The Sixth Circuit reminds all employers to carefully review even “no fault” attendance policies for FMLA compliance. Dyer v. Ventra Sandusky, LLC. The employer used a collectively bargained, no-fault, attendance policy that required termination when an employee received eleven or more “points” due to absences. Employees received points whenever they missed all or part of a scheduled shift. Employees who had “perfect” attendance for thirty days, on the other hand, had a point subtracted from their total. Although FMLA-protected absences were expressly excluded from the point-accumulation system, taking such leave reset the “perfect attendance” clock. According to the Sixth Circuit, and the Department of Labor (DOL), this policy may give rise to an FMLA “interference” claim.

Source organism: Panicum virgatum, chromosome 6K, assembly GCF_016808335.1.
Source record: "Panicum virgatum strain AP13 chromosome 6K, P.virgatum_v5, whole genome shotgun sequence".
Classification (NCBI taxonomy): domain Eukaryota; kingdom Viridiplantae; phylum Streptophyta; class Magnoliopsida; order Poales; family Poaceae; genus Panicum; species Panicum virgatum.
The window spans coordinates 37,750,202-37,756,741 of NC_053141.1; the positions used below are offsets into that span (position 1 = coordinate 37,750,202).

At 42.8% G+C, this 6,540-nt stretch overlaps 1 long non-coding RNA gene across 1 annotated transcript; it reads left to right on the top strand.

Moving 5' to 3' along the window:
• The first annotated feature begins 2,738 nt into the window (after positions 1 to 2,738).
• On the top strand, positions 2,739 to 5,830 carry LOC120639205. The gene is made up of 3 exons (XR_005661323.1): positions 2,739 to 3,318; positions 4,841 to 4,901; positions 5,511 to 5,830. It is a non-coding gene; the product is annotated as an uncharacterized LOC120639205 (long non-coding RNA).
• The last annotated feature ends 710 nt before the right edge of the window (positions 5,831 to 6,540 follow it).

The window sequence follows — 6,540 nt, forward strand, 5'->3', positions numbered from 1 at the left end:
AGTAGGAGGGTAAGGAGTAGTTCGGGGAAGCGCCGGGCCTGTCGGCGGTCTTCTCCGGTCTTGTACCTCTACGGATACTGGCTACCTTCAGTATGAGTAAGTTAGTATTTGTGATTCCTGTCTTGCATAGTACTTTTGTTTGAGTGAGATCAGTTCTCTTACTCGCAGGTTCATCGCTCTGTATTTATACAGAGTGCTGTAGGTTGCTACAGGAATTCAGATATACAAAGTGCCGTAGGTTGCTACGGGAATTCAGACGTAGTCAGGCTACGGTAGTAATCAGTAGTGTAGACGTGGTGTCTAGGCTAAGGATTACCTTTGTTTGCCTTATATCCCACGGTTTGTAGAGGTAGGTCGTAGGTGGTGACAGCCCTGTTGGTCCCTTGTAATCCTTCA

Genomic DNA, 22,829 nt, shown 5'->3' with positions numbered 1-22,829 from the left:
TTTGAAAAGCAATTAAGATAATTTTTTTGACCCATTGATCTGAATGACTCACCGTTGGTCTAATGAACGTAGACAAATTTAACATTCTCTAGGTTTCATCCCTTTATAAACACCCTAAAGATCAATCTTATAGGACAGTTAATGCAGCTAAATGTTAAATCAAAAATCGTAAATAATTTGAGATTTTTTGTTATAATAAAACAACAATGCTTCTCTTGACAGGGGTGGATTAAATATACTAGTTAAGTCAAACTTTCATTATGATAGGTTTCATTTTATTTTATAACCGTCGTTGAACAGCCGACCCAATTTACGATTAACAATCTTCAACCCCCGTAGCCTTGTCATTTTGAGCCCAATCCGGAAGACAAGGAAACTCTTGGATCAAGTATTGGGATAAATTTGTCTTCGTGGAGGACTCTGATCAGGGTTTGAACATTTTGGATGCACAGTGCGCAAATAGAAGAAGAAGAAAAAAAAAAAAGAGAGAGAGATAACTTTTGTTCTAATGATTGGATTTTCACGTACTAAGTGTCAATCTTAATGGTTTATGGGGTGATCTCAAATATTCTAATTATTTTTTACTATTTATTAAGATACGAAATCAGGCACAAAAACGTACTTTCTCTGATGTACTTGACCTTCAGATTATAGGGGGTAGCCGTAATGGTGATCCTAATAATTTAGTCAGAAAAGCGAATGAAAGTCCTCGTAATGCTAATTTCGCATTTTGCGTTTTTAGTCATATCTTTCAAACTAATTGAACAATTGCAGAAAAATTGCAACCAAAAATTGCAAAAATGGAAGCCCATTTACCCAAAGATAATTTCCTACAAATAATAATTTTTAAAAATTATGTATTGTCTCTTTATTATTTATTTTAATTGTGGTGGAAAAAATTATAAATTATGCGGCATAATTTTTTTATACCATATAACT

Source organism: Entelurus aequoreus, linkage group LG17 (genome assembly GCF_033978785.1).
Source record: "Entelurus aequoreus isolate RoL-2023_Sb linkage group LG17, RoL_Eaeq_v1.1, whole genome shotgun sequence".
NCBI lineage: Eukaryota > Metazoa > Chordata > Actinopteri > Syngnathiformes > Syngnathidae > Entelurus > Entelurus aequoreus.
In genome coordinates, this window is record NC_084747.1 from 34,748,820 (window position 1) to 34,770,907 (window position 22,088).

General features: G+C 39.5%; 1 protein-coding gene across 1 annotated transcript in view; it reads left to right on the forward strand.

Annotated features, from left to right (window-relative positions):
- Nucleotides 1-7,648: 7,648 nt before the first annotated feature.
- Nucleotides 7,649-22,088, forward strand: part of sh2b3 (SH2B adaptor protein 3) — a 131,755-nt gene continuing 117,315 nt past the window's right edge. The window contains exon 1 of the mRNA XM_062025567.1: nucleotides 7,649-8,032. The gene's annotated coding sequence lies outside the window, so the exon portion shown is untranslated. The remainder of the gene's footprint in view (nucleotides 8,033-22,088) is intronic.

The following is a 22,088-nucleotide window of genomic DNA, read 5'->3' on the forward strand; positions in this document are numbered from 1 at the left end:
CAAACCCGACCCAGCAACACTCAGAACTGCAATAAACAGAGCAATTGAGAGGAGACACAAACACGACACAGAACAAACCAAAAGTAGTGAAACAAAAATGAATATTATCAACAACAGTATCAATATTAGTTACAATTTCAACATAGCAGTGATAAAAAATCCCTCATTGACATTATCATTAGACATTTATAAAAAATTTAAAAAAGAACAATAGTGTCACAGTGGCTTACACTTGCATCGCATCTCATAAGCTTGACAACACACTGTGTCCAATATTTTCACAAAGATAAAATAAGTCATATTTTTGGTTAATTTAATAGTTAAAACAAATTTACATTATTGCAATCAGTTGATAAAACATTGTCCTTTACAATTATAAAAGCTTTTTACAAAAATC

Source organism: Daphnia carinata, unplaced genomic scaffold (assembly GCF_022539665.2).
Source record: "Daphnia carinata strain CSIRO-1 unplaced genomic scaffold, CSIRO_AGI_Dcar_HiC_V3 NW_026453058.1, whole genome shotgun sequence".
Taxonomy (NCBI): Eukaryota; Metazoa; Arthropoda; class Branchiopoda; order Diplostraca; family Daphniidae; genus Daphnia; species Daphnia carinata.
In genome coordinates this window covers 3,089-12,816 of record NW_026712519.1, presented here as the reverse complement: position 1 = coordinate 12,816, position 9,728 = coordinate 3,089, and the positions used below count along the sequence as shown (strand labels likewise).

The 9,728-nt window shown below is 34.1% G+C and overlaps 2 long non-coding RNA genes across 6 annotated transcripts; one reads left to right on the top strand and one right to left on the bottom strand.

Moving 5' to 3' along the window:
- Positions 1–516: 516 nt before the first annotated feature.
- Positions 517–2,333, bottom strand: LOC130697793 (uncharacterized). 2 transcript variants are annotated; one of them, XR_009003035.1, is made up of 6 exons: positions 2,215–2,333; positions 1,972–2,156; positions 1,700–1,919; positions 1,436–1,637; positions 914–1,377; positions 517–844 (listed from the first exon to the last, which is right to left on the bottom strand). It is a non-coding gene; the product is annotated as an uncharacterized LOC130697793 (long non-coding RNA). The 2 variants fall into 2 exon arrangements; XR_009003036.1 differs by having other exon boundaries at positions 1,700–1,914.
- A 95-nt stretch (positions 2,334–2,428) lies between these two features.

Do you have a policy problem? The dispositive question when reviewing your own policy is whether the “practical result” of your company’s policy is that “taking FMLA-protected leave . . . [becomes] a negative factor in employment actions.” For many employers, this will not be news. As the Sixth Circuit was quick to point out, the DOL has repeatedly explained that “point reduction [under an attendance policy] can be viewed as an employment benefit.” Thus, if an employer chooses to provide their employees this benefit, FMLA-protected absences cannot “reset” the “perfect attendance” clock. According to the DOL (and, now, the Sixth Circuit), employers must draft their attendance policies so that FMLA leave “freeze[s] the accrual of attendance.”